Microfoundations of Corporate Social Responsibility and Irresponsibility
Shea, C. T., & Hawn, O. V. (2019). Microfoundations of Corporate Social Responsibility and Irresponsibility. Academy of Management Journal, 62(5), 1609-1642. doi:10.5465/amj.2014.0795
57 Pages Posted: 19 Jan 2014 Last revised: 10 Jun 2020
Date Written: August 17, 2019
This study examines how social perception of corporate social responsibility (CSR) and irresponsibility (CSI) affects specific outcomes. Drawing from the social psychology literature on stereotypes, we argue that two fundamental dimensions of social perception—warmth and competence—mediate and moderate the effects of socially responsible and irresponsible practices. We propose that firms engaging in CSR are perceived as higher in warmth and, by default, competence; moreover, different perceptions of warmth and competence of the organization can moderate rewards and penalties for CSR and CSI. We conduct two experiments: Experiment 1 links CSR with perceptions of warmth and competence, and shows that warmth perceptions mediate the relationship between CSR and important outcomes, such as purchase intentions and reputation. Experiment 2 adds information on firms’ countries of origin to show that CSR rewards and CSI penalties will differ depending on the (mis)alignment of CSR strategy with country stereotypes. Study 3 replicates these findings using behavioral paradigms. We find that firms from high-warmth countries (USA, Sweden, Portugal) pay higher penalties for CSI than firms from low-warmth countries (Germany, Pakistan); furthermore, this effect attenuates when combined with high competence. This micro-macro study extends social evaluation, strategic CSR, and international management literatures.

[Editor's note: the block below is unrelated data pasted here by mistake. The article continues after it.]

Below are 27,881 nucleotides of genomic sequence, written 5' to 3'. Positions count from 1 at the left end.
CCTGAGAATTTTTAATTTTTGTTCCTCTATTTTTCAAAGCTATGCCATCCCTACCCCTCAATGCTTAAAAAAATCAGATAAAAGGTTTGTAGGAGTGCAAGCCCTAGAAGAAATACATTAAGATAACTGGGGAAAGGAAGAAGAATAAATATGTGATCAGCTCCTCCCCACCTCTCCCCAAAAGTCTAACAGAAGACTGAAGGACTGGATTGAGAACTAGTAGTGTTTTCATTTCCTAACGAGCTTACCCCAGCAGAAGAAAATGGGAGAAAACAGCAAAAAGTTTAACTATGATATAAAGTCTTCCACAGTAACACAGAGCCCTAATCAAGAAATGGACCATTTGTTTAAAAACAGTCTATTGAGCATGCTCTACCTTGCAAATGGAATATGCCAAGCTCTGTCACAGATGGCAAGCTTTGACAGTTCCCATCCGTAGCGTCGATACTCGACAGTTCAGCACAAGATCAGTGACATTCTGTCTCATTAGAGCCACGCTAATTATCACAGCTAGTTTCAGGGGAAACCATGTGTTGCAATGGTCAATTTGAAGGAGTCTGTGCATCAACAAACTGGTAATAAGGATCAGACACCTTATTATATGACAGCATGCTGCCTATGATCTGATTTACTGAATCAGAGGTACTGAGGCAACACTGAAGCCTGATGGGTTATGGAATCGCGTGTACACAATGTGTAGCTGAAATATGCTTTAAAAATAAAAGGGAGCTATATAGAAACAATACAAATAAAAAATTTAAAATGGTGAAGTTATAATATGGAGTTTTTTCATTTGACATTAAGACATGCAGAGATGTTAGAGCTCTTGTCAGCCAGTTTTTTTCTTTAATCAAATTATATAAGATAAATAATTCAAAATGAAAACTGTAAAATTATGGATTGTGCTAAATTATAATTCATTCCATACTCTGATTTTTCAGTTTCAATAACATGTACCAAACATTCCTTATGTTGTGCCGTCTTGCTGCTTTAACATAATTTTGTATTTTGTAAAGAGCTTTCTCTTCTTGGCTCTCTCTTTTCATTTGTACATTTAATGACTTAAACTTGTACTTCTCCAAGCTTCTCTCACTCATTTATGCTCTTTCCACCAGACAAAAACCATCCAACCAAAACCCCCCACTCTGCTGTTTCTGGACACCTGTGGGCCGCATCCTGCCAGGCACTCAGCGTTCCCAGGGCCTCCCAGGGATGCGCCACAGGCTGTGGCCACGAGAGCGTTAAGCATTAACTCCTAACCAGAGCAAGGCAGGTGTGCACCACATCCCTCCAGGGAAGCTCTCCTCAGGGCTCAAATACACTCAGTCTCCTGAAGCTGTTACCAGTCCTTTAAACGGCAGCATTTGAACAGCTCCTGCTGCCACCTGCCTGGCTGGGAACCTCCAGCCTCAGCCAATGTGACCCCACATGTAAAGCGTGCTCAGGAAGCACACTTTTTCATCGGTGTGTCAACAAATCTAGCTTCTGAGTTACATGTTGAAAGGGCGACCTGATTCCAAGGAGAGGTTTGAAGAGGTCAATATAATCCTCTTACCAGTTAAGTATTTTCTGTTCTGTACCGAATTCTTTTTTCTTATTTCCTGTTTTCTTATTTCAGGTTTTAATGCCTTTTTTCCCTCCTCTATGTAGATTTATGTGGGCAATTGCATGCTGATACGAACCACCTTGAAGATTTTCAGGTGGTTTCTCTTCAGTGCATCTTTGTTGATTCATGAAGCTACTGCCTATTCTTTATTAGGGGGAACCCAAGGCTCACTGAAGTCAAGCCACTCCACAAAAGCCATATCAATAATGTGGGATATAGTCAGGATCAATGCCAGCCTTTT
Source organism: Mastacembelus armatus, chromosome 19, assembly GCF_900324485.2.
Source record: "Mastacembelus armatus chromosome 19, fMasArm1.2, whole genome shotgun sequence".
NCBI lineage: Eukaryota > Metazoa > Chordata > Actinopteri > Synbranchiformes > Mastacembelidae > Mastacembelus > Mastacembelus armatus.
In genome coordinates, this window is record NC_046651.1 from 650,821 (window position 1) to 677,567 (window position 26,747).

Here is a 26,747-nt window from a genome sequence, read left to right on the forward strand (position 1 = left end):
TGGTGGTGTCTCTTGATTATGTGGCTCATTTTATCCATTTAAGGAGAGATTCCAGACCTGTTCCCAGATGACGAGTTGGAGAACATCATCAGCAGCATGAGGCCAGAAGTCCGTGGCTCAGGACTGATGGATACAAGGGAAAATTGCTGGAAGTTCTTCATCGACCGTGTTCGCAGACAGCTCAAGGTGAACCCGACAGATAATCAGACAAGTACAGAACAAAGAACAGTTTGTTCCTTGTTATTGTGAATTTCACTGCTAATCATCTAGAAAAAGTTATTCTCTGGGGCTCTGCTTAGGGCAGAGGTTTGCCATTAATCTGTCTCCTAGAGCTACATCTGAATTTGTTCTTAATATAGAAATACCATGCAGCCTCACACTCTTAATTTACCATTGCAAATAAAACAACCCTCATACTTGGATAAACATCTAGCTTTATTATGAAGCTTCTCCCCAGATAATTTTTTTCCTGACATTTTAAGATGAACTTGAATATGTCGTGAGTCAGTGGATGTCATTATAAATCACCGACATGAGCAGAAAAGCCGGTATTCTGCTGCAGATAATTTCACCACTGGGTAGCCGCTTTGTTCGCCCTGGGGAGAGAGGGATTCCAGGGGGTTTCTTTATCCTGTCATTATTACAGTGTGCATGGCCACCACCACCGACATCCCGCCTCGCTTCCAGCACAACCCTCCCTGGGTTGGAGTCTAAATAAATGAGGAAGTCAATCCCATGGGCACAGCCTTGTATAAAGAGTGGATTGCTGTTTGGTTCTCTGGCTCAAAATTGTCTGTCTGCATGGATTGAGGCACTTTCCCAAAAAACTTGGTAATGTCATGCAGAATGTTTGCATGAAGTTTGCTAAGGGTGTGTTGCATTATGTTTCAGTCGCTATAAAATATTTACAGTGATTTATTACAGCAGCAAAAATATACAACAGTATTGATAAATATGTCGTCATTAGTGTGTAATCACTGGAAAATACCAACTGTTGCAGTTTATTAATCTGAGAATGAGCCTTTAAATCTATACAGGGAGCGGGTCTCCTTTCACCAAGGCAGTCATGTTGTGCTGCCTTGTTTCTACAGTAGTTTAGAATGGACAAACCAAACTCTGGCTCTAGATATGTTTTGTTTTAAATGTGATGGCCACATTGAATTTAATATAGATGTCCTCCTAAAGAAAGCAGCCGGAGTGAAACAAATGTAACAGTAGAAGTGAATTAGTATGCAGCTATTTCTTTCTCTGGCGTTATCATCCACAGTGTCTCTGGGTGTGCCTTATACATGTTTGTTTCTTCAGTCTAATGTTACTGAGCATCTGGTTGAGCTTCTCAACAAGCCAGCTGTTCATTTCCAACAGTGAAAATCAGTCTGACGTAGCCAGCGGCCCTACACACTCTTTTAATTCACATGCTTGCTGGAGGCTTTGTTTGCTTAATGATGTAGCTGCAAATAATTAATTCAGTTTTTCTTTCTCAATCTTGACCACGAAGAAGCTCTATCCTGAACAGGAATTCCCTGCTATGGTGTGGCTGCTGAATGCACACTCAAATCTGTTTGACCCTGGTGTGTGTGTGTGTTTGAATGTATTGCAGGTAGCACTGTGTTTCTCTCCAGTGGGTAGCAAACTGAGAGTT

Keywords: corporate social ir/responsibility, social perception, stereotypes, experiment, competence, warmth, international management
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